Stories about Citizen Media from January, 2011
Today we are witnessing a new trend in Sudan. Young Sudanese are growing up digital and are well aware of how the world is changing around them. Young people in Sudan are using social media tools to voice their opinions and challenge the regime. In this post, we are looking at how social media tools were used to help organise, document and report January 30 demonstrations.
During a wedding held in the Dominican Republic, a group of Venezuelans were diagnosed with symptoms of cholera after eating contaminated food. What were initially 13 cases has increased rapidly within a few days; the most recent reports speak of 135 people treated for cholera.
Using the social networking site Facebook, Sudanese students called for a street demonstration on January 30 to protest against the government of Omar al-Bashir. The protests have claimed the life of Mohammed Abdulrahman, a student at the Ahaliya University. This is our latest roundup of #SudanJan30 tweets.
The Egyptian protesters have been defying the night curfew on Sunday, as they continued demonstrating against the 30 year-old rule of Muhammed Hosni Mubarak. In a dramatic day that saw the closure by the Egyptian government of the Al Jazeera TV network's bureau in Cairo, the rapidly changing situation on the ground was largely relayed by social media networks on the Internet, especially on Twitter.
On the 23rd of January, 2011, Al Jazeera released the Palestine Papers. Shaden Abdulrahman rounds up reactions from Palestinian and pro-Palestine blogs to the first batch of 1600 documents.
Early Sunday morning the city of Maracay was rocked with explosions from 5 government ammunition warehouses which caught fire. Some are calling it gross negligence while others suggest it might not have been accidental at all.
Following mass protests in Tunisia and Egypt, a group Sudanese activists have chosen January 30, 2011 to be the beginning of peaceful demonstrations to bring down Omar al-Bashir and his government. Here is a roundup of latest tweets using the hashtag #SudanJan30.
While the official US response to the protests in Egypt is a desperate hope for stability, lesser televised American voices are supporting the protesters in the land of the pyramids.
Although the internet and mobile phone shutdown during the protests of the past few days have made it harder for people in Egypt to show the rest of the world what is happening at ground level during the protests, some citizen videos have made it through.
The Egyptian government is bracing itself for a fourth consecutive day of demonstrations. Activists have been circulating pamphlets and sharing videos via the Internet. The government has reacted by shutting off the the whole network. A quick roundup of videos posted YouTube urging people to join Friday's planned protest.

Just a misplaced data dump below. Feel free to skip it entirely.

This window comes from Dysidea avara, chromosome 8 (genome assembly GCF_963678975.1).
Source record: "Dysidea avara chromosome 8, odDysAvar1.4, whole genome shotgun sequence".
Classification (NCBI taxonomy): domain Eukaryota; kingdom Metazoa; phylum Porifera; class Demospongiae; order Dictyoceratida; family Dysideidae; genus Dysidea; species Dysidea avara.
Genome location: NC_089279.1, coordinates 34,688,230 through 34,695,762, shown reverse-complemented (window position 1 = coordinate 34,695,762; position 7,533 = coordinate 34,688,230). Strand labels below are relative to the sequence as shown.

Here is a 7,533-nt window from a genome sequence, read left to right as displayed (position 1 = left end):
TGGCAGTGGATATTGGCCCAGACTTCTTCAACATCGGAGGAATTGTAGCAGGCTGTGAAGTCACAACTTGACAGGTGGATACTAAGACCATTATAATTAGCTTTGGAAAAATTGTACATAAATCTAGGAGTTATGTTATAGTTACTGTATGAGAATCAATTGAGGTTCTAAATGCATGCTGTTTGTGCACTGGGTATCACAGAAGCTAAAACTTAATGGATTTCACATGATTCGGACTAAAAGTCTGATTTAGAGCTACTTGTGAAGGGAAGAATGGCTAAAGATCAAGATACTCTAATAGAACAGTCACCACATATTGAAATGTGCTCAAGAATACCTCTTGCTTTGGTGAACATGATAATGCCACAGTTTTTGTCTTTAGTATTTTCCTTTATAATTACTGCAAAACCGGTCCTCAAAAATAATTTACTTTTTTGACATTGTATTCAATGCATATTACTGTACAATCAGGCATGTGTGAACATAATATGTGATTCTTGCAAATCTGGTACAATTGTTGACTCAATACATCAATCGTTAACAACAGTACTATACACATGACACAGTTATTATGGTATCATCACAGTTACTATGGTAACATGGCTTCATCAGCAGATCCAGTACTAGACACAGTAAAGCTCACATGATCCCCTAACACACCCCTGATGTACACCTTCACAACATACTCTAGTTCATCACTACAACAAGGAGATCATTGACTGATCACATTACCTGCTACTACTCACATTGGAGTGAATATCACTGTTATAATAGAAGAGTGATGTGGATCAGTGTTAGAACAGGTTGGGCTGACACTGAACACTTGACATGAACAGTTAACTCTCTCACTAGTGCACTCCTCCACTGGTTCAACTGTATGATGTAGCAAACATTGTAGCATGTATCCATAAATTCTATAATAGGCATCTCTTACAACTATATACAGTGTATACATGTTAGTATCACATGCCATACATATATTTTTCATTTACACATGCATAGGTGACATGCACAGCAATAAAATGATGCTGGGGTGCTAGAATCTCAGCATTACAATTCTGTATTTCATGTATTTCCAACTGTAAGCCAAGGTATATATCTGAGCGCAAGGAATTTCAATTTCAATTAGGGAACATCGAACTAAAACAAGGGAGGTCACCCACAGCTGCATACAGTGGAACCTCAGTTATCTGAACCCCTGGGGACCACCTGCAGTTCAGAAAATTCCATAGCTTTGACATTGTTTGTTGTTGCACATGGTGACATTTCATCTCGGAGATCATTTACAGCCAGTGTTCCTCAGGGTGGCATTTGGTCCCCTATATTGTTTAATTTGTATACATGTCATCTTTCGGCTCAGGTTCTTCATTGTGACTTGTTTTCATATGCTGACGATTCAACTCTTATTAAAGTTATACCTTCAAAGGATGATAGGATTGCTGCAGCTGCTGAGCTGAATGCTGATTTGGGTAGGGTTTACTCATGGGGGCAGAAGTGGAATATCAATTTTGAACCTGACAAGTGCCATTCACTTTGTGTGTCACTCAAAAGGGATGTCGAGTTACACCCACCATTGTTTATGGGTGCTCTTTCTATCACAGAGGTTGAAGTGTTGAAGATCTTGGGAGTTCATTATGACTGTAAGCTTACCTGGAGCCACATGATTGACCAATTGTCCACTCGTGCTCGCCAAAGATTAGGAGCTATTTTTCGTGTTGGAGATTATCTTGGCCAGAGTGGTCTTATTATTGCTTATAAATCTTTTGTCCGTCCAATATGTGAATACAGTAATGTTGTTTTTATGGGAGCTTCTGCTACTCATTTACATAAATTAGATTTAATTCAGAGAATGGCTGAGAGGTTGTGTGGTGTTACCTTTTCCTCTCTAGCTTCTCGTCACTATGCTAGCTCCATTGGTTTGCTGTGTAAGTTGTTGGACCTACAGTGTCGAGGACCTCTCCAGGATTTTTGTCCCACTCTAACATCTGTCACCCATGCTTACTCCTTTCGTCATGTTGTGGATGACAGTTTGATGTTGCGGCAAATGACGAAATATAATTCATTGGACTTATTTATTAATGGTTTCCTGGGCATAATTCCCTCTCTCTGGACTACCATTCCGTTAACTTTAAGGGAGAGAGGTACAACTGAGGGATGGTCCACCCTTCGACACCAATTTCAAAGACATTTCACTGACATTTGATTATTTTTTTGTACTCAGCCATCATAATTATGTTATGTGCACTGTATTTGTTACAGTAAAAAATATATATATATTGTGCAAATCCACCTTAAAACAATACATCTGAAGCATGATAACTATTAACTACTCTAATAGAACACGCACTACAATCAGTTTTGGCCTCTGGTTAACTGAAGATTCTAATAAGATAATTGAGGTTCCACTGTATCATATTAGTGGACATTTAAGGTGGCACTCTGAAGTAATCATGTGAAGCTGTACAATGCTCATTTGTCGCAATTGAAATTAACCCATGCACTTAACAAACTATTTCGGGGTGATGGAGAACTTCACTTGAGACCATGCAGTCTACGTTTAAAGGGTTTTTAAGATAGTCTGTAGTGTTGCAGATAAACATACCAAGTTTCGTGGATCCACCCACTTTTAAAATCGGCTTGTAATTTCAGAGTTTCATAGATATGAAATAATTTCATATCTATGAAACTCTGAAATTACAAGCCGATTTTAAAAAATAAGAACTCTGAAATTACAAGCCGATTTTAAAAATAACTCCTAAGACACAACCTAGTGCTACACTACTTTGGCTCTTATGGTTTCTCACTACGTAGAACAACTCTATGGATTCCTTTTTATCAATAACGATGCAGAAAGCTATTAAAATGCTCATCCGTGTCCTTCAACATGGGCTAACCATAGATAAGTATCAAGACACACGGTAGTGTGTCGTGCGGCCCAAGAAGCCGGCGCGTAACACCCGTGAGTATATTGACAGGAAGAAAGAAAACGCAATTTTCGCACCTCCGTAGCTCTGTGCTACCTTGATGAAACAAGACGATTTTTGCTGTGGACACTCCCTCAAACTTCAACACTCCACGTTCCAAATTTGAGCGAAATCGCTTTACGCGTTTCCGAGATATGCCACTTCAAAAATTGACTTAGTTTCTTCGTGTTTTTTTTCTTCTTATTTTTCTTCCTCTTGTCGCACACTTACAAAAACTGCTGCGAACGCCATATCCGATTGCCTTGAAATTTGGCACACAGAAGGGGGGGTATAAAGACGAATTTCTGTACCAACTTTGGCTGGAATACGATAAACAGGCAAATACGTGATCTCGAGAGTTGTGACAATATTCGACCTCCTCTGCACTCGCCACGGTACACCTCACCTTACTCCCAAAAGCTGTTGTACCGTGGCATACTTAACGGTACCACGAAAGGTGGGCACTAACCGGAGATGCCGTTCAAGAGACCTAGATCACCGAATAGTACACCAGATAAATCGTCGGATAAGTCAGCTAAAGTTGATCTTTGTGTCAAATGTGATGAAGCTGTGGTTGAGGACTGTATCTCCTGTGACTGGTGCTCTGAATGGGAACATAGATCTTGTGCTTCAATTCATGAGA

The Egyptian government's shutdown of the Internet and closures of cell phone networks has significantly curtailed information flows, but people have found creative ways to get information out.
Aaron Leaf blogs about the Liberian saga: angry court, jailed editor, president's speech.
Ugandan gay rights activist David Kato was found murdered yesterday, just weeks after winning a court case against a local newspaper that had called for Ugandans to “hang” homosexuals. Kato was an advocacy officer for gay rights group Sexual Minorities Uganda, which published a press release reading: David was brutally...
A referendum took place in Southern Sudan from 9 January to 15 January 2011 on whether the region should remain a part of Sudan or become Africa's new independent state. As of 27 January 2011, preliminary results showed that 98.81% of voters are in favor of secession while 1.19% are in favor of unity. Final results will be announced early February. This is our latest roundup of posts related to the referendum.
Peace accords ending a Salvadoran civil conflict were signed 19 years ago on January 16, 1992. Although Salvadorans consider the peace agreements were an accomplishment, they feel the country has not achieved the peace, stability and reconciliation that was expected.
Sticks, ducks, carcasses, horses, raiding and dancing all have one thing in common: they are all elements used in some of the world's national sports. Today's videos show us a bit about the sports and games that people play in different parts of the world.
On January 24th, Bishop Samuel Ruiz Garcia passed away at the age of 86. He was known for his work as an advocate of the rights of the indigenous Mayan people in the state of Chiapas.
In a gruesome incident, an additional district collector was burnt alive today - allegedly by petrol and diesel mafia while investigating fuel related irregularities. As the news broke, netizens reacted with shock and outrage.
The Brazilian government expressed its wish to start building the controversial Belo Monte hydroelectric dam in 2011. Immediately, a virtual mobilization against the project broke out. In spite of the intense flow of information on the Internet and other media, clarifications on the socio-environmental impacts of Belo Monte are still to be provided by the government.
Recent appointments of women to public administration and key political positions could shake the political scene in Guatemala. Furthermore, the appointment of the first female Public Prosecutor could help end impunity for crimes committed against women.
The announcement to raise natural gas prices in the southern region of Magallanes in Chile generated an immediate reaction from citizens that forced the government to modify the measure. Protests, barricades, and mobilized citizenry were followed minute by minute on social networks in Chile.